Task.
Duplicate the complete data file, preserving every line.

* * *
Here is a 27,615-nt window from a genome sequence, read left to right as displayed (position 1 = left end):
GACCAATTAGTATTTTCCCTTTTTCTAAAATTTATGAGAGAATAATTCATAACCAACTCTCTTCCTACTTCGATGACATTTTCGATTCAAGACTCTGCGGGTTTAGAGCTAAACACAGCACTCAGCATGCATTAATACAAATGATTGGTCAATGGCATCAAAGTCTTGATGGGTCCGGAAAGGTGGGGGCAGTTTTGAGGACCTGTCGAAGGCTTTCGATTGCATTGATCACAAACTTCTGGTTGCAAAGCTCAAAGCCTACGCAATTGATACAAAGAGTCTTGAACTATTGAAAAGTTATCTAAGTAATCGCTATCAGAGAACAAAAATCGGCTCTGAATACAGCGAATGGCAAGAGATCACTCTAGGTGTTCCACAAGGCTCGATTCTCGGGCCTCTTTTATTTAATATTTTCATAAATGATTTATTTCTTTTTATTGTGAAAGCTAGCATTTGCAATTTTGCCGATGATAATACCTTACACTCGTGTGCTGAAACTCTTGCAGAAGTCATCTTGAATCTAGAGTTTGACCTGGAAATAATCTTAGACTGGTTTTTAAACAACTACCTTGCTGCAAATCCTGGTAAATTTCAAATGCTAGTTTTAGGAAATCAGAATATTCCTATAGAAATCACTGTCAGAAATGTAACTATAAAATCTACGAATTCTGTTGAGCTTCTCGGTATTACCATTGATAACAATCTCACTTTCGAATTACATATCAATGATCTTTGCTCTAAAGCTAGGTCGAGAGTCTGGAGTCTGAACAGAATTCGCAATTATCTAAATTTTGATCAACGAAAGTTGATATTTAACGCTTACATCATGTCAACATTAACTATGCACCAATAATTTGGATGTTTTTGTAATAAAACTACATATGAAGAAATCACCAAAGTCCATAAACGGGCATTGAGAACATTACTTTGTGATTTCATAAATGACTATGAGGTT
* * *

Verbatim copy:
Here is a 27,615-nt window from a genome sequence, read left to right as displayed (position 1 = left end):
GACCAATTAGTATTTTCCCTTTTTCTAAAATTTATGAGAGAATAATTCATAACCAACTCTCTTCCTACTTCGATGACATTTTCGATTCAAGACTCTGCGGGTTTAGAGCTAAACACAGCACTCAGCATGCATTAATACAAATGATTGGTCAATGGCATCAAAGTCTTGATGGGTCCGGAAAGGTGGGGGCAGTTTTGAGGACCTGTCGAAGGCTTTCGATTGCATTGATCACAAACTTCTGGTTGCAAAGCTCAAAGCCTACGCAATTGATACAAAGAGTCTTGAACTATTGAAAAGTTATCTAAGTAATCGCTATCAGAGAACAAAAATCGGCTCTGAATACAGCGAATGGCAAGAGATCACTCTAGGTGTTCCACAAGGCTCGATTCTCGGGCCTCTTTTATTTAATATTTTCATAAATGATTTATTTCTTTTTATTGTGAAAGCTAGCATTTGCAATTTTGCCGATGATAATACCTTACACTCGTGTGCTGAAACTCTTGCAGAAGTCATCTTGAATCTAGAGTTTGACCTGGAAATAATCTTAGACTGGTTTTTAAACAACTACCTTGCTGCAAATCCTGGTAAATTTCAAATGCTAGTTTTAGGAAATCAGAATATTCCTATAGAAATCACTGTCAGAAATGTAACTATAAAATCTACGAATTCTGTTGAGCTTCTCGGTATTACCATTGATAACAATCTCACTTTCGAATTACATATCAATGATCTTTGCTCTAAAGCTAGGTCGAGAGTCTGGAGTCTGAACAGAATTCGCAATTATCTAAATTTTGATCAACGAAAGTTGATATTTAACGCTTACATCATGTCAACATTAACTATGCACCAATAATTTGGATGTTTTTGTAATAAAACTACATATGAAGAAATCACCAAAGTCCATAAACGGGCATTGAGAACATTACTTTGTGATTTCATAAATGACTATGAGGTT